We took the long way, wandering through the apartment complex where our hotel was located. They had a large courtyard, and they were showing a movie in the middle of it. We stopped to watch for a bit, and ran into our waiter from the restaurant!

The next morning, we woke up early and were taken to the International Hospital for our physicals. This was in Chengdu proper, and we did get a good glimpse of the city. It looks cool! Now this physical we got is mandatory for: foreigners staying in China for one year or more, Chinese who are going abroad for more than three months, and Chinese who work aboard international vessels or handle food and water in a port that services international vessels. You can only get the physical done in certain accredited establishments. So, this place was processing a lot of people at once. But they’ve got a system down.

1. You come in and register. They give you the appropriate paperwork for what you’re having done and the bill. In China, you always pay up front for healthcare.

2. You enter the assembly line: First you stop at the window for the urine cups, fill it (in the restroom, thankfully) and drop it off at the appropriate tray. The technician sticks one of your barcodes on it (your paperwork includes a sheet of barcodes that will get stuck to your various fluids and measurements). The technician also marks off on your sheet that you’ve hit this station, which everyone else will do too.

3. Blood sample. There’s another window which you stick your arm through, kind of like at the bank, but you give them your arm (and some barcodes) instead of money. They take your blood while the people on line behind you wait, sometimes very closely behind you. (An aside: We had heard before coming that the Chinese don’t really do queues - instead of lining up, everyone just amasses near the goal. We actually haven’t found this to be true - at checkouts and things, people are pretty orderly. Mostly. Our conjecture is that this is a recent development, and some people still do things the old way. I left a little space in front of me on line at the grocery store once, and this woman just fit herself right into it. This doesn’t happen often, but you do have to be a little more aggressive not to lose your place.)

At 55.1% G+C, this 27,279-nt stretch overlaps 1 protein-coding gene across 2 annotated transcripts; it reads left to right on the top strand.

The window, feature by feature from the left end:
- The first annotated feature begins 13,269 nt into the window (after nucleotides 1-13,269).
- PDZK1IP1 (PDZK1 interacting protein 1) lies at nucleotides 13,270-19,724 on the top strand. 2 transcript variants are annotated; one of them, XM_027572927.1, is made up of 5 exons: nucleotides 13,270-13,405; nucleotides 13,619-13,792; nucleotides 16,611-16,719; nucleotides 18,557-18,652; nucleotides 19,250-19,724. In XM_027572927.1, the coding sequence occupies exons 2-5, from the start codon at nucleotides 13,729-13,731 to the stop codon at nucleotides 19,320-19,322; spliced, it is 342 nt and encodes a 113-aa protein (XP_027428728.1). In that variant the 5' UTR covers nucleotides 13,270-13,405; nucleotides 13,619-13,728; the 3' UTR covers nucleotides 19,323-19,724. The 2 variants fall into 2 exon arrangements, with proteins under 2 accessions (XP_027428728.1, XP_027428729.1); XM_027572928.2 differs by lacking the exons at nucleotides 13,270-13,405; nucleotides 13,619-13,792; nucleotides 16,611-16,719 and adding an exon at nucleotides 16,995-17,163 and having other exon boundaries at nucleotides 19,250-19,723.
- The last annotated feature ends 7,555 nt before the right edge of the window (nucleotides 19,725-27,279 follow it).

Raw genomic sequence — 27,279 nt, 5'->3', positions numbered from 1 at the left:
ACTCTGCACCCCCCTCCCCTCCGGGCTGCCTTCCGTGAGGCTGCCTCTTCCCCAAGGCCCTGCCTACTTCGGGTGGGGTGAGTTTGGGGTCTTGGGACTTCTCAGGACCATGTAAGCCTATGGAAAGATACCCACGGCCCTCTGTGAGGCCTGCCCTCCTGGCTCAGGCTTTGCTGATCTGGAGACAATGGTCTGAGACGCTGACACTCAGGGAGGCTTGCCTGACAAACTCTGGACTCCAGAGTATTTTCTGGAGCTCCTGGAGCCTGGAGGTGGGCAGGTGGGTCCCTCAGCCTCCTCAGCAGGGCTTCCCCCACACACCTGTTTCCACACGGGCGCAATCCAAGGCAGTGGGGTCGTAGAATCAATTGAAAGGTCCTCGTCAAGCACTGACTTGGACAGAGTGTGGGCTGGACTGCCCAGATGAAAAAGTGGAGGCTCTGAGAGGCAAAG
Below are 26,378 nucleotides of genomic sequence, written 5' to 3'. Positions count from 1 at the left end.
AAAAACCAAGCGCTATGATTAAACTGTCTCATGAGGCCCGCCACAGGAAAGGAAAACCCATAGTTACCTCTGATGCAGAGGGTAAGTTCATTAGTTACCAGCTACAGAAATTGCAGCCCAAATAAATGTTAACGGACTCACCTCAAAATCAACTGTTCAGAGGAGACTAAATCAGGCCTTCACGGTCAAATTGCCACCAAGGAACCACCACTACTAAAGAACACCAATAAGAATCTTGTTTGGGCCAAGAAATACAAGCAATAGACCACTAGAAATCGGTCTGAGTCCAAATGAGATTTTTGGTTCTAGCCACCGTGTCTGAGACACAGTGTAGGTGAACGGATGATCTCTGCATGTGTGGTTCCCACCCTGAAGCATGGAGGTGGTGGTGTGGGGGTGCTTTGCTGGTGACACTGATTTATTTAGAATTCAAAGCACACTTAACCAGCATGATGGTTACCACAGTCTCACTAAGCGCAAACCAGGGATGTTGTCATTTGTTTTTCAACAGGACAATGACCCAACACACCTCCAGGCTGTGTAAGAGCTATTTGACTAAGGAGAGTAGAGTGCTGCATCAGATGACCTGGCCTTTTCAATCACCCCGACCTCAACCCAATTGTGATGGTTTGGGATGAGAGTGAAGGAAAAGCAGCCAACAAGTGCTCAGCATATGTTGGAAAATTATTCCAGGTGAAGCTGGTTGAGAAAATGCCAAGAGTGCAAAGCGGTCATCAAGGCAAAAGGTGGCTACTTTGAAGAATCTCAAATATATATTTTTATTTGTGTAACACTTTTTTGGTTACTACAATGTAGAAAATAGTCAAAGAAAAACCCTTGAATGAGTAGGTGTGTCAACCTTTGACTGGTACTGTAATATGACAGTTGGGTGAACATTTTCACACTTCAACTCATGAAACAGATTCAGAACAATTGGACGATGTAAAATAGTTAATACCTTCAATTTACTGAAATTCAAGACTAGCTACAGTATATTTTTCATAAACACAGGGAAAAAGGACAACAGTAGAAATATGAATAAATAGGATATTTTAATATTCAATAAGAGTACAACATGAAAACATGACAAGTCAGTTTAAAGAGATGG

4. Next is a series of different rooms with doctors taking your height and weight, ECG, ultrasound of your organs and chest x-ray. There’s no chit-chat and everyone is very efficient.

5. Finally, you sign out at the front desk where they give you a receipt and a juicebox of milk (a milkbox?). It was all over in about 15 minutes. Having come from the states, where this same exact physical took Peter and I two hours (not even counting the trip to another location for our chest x-rays), it was a bizarre experience. For what it was, I’m glad it was brisk and businesslike, but if I needed a real consultation … well, I miss the “care” part of healthcare.

So then, we made a few stops to drop off some other paperwork relating to our residence permits - Chengdu is where all the government offices are for Sichuan Province. And then our guy took us to McDonalds for lunch. Chinese McDonalds is a little different from American McDonalds - they have a few different items to cater to the local palate. And the quality of chicken in my sandwich was the best-quality fast food chicken I’ve ever had; McDs is comparatively expensive here - for the cost of the large fries, Peter and I can make a whole meal for two of us - so I think the meat has to be better quality than they can get away with in the states. There are chickens running around the streets everywhere; if you’re going to serve it, it better be good. That’s my opinion after a sample of one sandwich, anyway. (Another aside: Most people are pretty skinny here, but I’m noticing a few chubby kids in some of my classes. No one’s obese, but a couple are out-and-out fat. This is just what I was thinking about in McDonalds.)

It wasn’t the greatest night away, but it did give us a taste for traveling. The bus ride isn’t terrible - about 4 hours, but the buses are really clean and comfortable. And we had legroom for miles. I seriously couldn’t even reach the footrest on our trip home. When we got home, right away we started looking up day- and weekend trips that we can take from here. We still want to do a little more work on the apartment this weekend, but we’re hoping to get right back on that bus to Chengdu quite soon.

Sep 27, 2011

Today’s vocabulary words

Small victories

过敏 Allergies

氯雷他定 Loratadine

Look up the characters in Google translate. I successfully said those things!